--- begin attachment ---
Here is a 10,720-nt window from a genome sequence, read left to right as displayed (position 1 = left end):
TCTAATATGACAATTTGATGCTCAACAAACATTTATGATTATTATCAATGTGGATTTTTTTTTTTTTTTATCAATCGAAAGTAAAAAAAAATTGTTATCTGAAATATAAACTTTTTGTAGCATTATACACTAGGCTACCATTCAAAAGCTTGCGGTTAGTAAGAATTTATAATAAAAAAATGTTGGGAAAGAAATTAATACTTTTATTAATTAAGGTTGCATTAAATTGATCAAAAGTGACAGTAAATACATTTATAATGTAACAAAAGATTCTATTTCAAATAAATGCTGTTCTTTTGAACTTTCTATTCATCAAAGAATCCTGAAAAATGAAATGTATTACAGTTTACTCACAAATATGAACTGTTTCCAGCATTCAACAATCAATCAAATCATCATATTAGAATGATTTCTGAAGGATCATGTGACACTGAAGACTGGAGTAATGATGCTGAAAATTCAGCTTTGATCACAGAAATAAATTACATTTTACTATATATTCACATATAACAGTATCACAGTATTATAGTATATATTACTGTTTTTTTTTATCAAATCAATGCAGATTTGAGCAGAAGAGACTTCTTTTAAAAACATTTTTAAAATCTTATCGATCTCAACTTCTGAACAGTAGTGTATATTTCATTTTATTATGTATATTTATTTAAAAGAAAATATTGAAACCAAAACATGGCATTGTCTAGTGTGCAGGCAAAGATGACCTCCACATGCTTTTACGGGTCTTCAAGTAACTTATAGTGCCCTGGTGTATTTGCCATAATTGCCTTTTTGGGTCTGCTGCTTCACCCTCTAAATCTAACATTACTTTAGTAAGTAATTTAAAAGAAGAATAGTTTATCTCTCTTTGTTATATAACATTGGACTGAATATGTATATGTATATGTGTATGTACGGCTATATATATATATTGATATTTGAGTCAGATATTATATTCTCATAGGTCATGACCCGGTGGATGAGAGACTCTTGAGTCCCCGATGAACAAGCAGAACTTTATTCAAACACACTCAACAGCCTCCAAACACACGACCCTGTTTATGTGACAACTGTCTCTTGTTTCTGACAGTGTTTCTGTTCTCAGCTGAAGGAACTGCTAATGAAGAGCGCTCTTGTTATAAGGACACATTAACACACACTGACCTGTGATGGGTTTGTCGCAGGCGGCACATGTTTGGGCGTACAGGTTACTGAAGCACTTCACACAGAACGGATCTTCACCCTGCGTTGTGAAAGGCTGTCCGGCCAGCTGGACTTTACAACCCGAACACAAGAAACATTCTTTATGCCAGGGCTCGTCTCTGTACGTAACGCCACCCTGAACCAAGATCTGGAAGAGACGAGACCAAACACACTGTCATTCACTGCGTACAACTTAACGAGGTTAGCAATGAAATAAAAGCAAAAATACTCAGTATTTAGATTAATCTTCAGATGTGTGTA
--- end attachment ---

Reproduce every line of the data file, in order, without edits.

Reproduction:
Here is a 10,720-nt window from a genome sequence, read left to right as displayed (position 1 = left end):
TCTAATATGACAATTTGATGCTCAACAAACATTTATGATTATTATCAATGTGGATTTTTTTTTTTTTTTATCAATCGAAAGTAAAAAAAAATTGTTATCTGAAATATAAACTTTTTGTAGCATTATACACTAGGCTACCATTCAAAAGCTTGCGGTTAGTAAGAATTTATAATAAAAAAATGTTGGGAAAGAAATTAATACTTTTATTAATTAAGGTTGCATTAAATTGATCAAAAGTGACAGTAAATACATTTATAATGTAACAAAAGATTCTATTTCAAATAAATGCTGTTCTTTTGAACTTTCTATTCATCAAAGAATCCTGAAAAATGAAATGTATTACAGTTTACTCACAAATATGAACTGTTTCCAGCATTCAACAATCAATCAAATCATCATATTAGAATGATTTCTGAAGGATCATGTGACACTGAAGACTGGAGTAATGATGCTGAAAATTCAGCTTTGATCACAGAAATAAATTACATTTTACTATATATTCACATATAACAGTATCACAGTATTATAGTATATATTACTGTTTTTTTTTATCAAATCAATGCAGATTTGAGCAGAAGAGACTTCTTTTAAAAACATTTTTAAAATCTTATCGATCTCAACTTCTGAACAGTAGTGTATATTTCATTTTATTATGTATATTTATTTAAAAGAAAATATTGAAACCAAAACATGGCATTGTCTAGTGTGCAGGCAAAGATGACCTCCACATGCTTTTACGGGTCTTCAAGTAACTTATAGTGCCCTGGTGTATTTGCCATAATTGCCTTTTTGGGTCTGCTGCTTCACCCTCTAAATCTAACATTACTTTAGTAAGTAATTTAAAAGAAGAATAGTTTATCTCTCTTTGTTATATAACATTGGACTGAATATGTATATGTATATGTGTATGTACGGCTATATATATATATTGATATTTGAGTCAGATATTATATTCTCATAGGTCATGACCCGGTGGATGAGAGACTCTTGAGTCCCCGATGAACAAGCAGAACTTTATTCAAACACACTCAACAGCCTCCAAACACACGACCCTGTTTATGTGACAACTGTCTCTTGTTTCTGACAGTGTTTCTGTTCTCAGCTGAAGGAACTGCTAATGAAGAGCGCTCTTGTTATAAGGACACATTAACACACACTGACCTGTGATGGGTTTGTCGCAGGCGGCACATGTTTGGGCGTACAGGTTACTGAAGCACTTCACACAGAACGGATCTTCACCCTGCGTTGTGAAAGGCTGTCCGGCCAGCTGGACTTTACAACCCGAACACAAGAAACATTCTTTATGCCAGGGCTCGTCTCTGTACGTAACGCCACCCTGAACCAAGATCTGGAAGAGACGAGACCAAACACACTGTCATTCACTGCGTACAACTTAACGAGGTTAGCAATGAAATAAAAGCAAAAATACTCAGTATTTAGATTAATCTTCAGATGTGTGTA